The plaintiffs also appeal the dismissal of their claims that FEMA negligently responded to formaldehyde complaints. Under the FTCA, “the Government can only be held liable to the extent that a private individual or a business entity could be held liable under similar circumstances under the laws where the act or omission occurred.” FEMA Trailer I, 668 F.3d at 289. In FEMA Trailer I, we upheld the dismissal of negligent response claims, because Alabama and Mississippi Good Samaritan provisions precluded liability. Id. at 287–90. Because the Louisiana Good Samaritan provision of the Louisiana Homeland Security and Emergency Assistance and Disaster Act (“LHSEADA”), La.Rev.Stat. Ann. § 29:733.1 (2006), like the Alabama and Mississippi laws, negates negligence liability for an individual “who, (1) voluntarily, (2) without compensation, (3) allows his property or premises to be used as shelter during or in recovery from a natural disaster,” we apply the analysis of FEMA Trailer I, 668 F.3d at 289, and affirm.
Finally, the Louisiana plaintiffs appeal the dismissal of their claims of gross negligence.6 Those claims are not barred by the LHSEADA Good Samaritan provision, which extends immunity except in cases involving “gross negligence or the willful and wanton misconduct of the [owner.]” § 29:733.1. The district court dismissed these remaining claims however, under the misrepresentation exception to the FTCA, 28 U.S.C. § 2680(h), which exempts, among other things, “[a]ny claim arising out of ․ misrepresentation, deceit, or interference with contract rights[.]”
To apply this exception, “we determine whether ‘the chain of causation’ from the alleged negligence to the injury depends upon a misrepresentation by a government agent.”7 We look to the underlying conduct rather than the appellants' pleading. Life Partners, 650 F.3d at 1032. “[T]he essence of an action for misrepresentation, whether negligent or intentional, is the communication of misinformation on which the recipient relies.” Block v. Neal, 460 U.S. 289, 296, 103 S.Ct. 1089, 75 L.Ed.2d 67 (1983).
Claims of gross negligence for FEMA's alleged material omission of the formaldehyde risk fall under the misrepresentation exception. According to the plaintiffs, FEMA's failure to publicize and take action on information it received relating to formaldehyde levels and occupant risk was the proximate cause of the injuries suffered.
The judgment of dismissal is AFFIRMED.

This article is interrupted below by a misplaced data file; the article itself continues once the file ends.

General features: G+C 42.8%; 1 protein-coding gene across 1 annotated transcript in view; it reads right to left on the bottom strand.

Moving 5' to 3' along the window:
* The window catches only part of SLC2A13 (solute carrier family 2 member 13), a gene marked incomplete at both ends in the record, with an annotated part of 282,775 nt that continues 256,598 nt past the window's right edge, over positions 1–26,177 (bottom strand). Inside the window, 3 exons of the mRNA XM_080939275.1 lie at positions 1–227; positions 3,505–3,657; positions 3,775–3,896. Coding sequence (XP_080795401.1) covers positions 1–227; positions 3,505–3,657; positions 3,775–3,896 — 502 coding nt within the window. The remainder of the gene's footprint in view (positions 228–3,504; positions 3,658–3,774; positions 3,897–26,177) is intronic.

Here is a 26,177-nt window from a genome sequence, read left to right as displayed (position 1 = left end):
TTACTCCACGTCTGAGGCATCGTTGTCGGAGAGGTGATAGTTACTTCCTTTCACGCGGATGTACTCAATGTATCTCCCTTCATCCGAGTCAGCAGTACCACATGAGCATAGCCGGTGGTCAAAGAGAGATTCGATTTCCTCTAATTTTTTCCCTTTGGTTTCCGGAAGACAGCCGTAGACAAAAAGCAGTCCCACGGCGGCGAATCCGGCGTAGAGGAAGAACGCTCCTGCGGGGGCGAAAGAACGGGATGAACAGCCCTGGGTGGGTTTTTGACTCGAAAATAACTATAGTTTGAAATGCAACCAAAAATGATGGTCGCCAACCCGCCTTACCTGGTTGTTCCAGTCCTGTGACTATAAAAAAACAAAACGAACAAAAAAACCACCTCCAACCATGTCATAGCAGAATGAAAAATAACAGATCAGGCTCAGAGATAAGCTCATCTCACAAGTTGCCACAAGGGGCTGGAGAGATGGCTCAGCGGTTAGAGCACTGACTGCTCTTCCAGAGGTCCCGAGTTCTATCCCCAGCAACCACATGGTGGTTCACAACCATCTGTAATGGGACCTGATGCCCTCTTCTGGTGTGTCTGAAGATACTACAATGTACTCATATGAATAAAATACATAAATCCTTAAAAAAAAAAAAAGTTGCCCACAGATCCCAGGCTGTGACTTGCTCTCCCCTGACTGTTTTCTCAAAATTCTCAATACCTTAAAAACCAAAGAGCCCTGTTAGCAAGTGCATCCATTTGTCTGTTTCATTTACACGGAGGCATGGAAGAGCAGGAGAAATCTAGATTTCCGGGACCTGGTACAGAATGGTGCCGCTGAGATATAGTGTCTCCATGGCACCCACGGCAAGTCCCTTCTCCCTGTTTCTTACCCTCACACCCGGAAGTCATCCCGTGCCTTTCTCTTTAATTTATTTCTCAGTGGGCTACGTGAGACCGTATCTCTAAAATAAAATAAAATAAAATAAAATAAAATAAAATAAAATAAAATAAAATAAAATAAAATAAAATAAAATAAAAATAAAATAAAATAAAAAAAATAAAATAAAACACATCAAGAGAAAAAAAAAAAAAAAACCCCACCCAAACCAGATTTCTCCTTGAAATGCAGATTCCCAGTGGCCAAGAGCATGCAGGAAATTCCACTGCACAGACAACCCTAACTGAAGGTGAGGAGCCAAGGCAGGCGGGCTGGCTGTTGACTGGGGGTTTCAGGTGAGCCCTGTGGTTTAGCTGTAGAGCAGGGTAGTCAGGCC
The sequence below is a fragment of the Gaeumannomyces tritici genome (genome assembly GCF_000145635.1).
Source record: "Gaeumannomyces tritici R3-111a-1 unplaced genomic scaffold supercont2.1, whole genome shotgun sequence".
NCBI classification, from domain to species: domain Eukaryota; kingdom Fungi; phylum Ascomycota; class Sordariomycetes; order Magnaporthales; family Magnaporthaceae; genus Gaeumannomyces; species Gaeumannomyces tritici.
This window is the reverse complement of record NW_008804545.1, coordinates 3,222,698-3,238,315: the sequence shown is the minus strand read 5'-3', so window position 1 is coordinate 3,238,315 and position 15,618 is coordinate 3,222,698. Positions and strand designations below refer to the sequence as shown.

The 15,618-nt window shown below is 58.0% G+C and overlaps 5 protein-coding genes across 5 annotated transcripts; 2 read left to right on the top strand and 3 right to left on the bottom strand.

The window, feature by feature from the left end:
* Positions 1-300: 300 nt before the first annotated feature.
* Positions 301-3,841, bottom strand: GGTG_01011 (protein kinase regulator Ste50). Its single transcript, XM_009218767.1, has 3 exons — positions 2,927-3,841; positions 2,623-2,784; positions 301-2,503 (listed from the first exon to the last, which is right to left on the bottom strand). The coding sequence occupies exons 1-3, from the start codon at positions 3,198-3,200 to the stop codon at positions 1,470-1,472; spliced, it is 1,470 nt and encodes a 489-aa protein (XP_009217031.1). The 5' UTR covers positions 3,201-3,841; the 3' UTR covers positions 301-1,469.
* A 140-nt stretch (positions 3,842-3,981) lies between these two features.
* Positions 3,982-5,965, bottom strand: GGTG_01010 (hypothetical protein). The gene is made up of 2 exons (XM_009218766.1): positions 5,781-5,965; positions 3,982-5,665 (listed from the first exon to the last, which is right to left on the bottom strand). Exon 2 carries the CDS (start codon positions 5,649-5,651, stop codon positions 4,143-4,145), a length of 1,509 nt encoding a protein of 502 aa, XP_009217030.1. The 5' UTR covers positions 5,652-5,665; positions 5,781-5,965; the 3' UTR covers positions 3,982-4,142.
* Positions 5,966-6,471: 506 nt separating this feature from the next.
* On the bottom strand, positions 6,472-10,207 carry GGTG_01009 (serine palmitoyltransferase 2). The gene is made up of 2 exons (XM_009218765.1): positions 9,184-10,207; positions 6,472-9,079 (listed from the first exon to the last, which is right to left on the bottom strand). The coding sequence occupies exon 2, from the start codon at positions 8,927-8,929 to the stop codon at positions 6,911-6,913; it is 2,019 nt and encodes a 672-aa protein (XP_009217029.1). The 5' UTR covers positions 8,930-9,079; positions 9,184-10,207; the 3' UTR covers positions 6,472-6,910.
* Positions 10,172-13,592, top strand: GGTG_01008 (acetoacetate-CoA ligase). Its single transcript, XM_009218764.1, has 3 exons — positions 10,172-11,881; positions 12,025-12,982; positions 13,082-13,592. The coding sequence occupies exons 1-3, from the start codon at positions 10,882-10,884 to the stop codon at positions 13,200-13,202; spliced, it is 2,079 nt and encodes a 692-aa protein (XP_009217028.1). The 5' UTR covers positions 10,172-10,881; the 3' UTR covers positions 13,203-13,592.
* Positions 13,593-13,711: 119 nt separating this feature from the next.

1. This issue was not appealed in FEMA Trailer I.
2. 28 U.S.C. § 2680(a); Freeman v. United States, 556 F.3d 326, 335 (5th Cir.2009). In addition, though the Robert T. Stafford Disaster Relief and Emergency Assistance Act (“Stafford Act”), 42 U.S.C. §§ 5121–5208, does not contain a separate waiver of sovereign immunity, it has a discretionary-function exception with the same meaning as the FTCA exception. 42 U.S.C. § 5148; St. Tammany Parish ex rel. Davis v. FEMA, 556 F.3d 307, 319 (5th Cir.2009).
3. United States v. Gaubert, 499 U.S. 315, 322, 111 S.Ct. 1267, 113 L.Ed.2d 335 (1991) (quoting Berkovitz v. United States, 486 U.S. 531, 536, 108 S.Ct. 1954, 100 L.Ed.2d 531 (1988)) (internal quotations, alternations, and citations omitted).
4. In re Katrina Canal Breaches Litig., 696 F.3d 436, 449 (5th Cir.2012) (quoting Spotts v. United States, 613 F.3d 559, 572 (5th Cir.2010)).
5. FEMA Trailer I, 668 F.3d at 290; see also 42 U.S.C. § 5174(b); Ridgely v. FEMA, 512 F.3d 727, 736 (5th Cir.2008) (holding that both the Stafford Act and FEMA's implementing regulations are written in permissive terms as to the provision and type of housing assistance); 44 C.F.R. §§ 206.101(g), 206.113(a), 206.114(a).
6. This court in FEMA Trailer I, 668 F.3d at 290 n. 6, declined to discuss claims of willful misconduct, because the Mississippi and Alabama plaintiffs failed to preserve the argument.
7. Life Partners Inc. v. United States, 650 F.3d 1026, 1031 (5th Cir.2011), cert. denied, ––– U.S. ––––, 132 S.Ct. 1104, 181 L.Ed.2d 980 (2012). The second inquiry when applying the misrepresentation exception is whether there is an independent federal cause of action that waives sovereign immunity for these type of damages. Commercial Union Ins. Co. v. United States, 928 F.2d 176, 179 (5th Cir.1991). The plaintiffs do not present an alternative ground for waiver of sovereign immunity.